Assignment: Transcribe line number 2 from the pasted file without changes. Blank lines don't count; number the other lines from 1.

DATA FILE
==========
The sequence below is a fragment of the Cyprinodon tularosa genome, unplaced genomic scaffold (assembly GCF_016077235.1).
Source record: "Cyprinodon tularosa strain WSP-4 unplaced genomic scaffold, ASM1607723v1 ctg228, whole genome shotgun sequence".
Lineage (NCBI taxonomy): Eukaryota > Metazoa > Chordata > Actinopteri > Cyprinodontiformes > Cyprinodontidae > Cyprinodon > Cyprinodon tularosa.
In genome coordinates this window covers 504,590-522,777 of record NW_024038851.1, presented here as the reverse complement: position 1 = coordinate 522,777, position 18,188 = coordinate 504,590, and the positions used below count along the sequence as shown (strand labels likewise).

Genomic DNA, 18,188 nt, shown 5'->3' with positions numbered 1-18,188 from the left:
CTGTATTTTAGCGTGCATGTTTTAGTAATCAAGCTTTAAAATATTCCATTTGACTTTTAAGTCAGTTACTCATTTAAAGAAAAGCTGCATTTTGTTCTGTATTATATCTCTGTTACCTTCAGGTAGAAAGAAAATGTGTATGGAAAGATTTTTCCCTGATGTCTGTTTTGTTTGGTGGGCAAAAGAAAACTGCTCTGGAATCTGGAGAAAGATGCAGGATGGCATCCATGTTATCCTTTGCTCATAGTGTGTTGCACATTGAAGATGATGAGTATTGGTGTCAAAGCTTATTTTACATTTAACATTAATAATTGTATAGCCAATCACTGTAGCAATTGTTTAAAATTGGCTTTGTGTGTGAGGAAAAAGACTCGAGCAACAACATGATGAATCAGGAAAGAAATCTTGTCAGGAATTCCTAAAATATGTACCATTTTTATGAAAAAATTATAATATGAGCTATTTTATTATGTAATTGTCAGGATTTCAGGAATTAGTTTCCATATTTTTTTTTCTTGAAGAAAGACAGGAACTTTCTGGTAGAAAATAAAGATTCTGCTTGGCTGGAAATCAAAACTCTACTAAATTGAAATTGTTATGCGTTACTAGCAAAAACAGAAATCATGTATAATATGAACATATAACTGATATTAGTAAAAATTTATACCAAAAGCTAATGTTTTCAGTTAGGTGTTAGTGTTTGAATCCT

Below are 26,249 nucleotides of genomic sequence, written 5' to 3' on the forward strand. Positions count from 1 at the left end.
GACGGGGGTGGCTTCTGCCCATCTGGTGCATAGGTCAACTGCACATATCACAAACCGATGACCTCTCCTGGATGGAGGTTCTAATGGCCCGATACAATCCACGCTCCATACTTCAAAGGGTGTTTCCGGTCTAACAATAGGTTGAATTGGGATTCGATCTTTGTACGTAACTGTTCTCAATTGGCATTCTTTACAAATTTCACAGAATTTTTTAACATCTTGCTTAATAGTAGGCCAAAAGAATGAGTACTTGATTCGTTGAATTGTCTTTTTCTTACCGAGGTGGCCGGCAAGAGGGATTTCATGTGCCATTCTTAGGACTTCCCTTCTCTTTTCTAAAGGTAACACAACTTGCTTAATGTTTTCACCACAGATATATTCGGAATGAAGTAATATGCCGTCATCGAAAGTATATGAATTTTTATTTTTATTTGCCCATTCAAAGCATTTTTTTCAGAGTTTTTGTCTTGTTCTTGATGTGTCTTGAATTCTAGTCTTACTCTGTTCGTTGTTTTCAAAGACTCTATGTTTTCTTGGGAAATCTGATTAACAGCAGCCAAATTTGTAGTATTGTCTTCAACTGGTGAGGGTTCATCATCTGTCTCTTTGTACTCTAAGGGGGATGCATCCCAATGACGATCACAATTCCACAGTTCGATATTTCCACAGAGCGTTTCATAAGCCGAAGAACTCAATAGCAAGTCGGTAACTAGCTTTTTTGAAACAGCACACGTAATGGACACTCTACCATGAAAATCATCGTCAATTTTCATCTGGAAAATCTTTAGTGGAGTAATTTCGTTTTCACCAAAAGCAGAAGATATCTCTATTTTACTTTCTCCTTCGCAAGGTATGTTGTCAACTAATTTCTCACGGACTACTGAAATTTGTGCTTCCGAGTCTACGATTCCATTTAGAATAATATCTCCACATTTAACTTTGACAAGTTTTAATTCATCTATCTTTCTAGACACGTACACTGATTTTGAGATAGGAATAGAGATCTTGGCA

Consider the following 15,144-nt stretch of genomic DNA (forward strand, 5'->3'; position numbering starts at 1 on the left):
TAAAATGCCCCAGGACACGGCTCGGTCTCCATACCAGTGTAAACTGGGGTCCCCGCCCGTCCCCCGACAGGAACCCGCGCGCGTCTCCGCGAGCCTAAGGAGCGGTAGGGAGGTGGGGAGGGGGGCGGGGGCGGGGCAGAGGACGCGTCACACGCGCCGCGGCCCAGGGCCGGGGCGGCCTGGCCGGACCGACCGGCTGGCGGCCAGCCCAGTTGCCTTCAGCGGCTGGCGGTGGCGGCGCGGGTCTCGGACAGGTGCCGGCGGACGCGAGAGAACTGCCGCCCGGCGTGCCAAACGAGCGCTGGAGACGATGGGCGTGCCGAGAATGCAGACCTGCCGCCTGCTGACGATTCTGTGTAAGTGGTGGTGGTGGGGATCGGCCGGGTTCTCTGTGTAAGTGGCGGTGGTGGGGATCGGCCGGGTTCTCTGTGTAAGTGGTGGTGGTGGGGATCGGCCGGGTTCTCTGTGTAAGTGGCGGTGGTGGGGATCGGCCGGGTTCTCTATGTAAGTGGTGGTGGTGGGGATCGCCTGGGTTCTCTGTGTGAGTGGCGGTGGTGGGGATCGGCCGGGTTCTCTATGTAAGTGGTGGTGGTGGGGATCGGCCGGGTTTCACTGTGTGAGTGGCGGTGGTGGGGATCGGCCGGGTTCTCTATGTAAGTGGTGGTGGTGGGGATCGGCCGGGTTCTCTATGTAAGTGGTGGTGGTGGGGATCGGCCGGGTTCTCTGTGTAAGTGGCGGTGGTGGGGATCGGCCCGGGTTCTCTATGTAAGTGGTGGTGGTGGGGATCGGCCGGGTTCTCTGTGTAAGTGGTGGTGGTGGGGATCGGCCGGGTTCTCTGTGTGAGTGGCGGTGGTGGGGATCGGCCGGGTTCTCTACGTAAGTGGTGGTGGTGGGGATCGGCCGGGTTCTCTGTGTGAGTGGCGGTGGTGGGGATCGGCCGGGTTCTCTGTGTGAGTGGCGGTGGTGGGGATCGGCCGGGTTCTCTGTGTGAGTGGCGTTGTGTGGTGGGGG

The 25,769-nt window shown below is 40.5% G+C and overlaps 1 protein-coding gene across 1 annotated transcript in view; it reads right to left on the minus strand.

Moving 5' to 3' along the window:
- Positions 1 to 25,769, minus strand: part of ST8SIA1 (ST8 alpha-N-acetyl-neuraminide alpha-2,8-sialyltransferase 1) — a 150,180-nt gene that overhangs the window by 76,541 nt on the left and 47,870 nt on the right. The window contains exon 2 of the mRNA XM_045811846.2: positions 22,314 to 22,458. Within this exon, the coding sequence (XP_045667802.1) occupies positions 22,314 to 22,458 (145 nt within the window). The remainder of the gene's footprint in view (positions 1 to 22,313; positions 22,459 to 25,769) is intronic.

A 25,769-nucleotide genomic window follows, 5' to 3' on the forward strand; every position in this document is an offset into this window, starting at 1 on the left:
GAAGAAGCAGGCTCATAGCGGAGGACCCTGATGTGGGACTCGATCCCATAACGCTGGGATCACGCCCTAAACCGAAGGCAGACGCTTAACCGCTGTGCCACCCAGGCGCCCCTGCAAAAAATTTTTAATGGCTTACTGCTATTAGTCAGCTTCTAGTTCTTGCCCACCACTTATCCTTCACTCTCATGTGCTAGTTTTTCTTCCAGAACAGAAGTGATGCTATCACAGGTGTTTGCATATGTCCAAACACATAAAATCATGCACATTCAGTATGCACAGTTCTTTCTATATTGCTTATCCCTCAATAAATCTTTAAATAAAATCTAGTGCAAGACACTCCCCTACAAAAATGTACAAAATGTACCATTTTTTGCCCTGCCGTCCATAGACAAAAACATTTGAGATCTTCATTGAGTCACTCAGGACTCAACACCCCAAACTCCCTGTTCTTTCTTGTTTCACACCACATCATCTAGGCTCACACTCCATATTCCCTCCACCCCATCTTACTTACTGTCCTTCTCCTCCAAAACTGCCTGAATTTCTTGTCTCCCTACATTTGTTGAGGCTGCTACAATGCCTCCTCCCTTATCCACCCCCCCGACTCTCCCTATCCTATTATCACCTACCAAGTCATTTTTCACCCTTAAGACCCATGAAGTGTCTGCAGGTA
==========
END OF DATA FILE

Source record: "Cyprinodon tularosa strain WSP-4 unplaced genomic scaffold, ASM1607723v1 ctg228, whole genome shotgun sequence".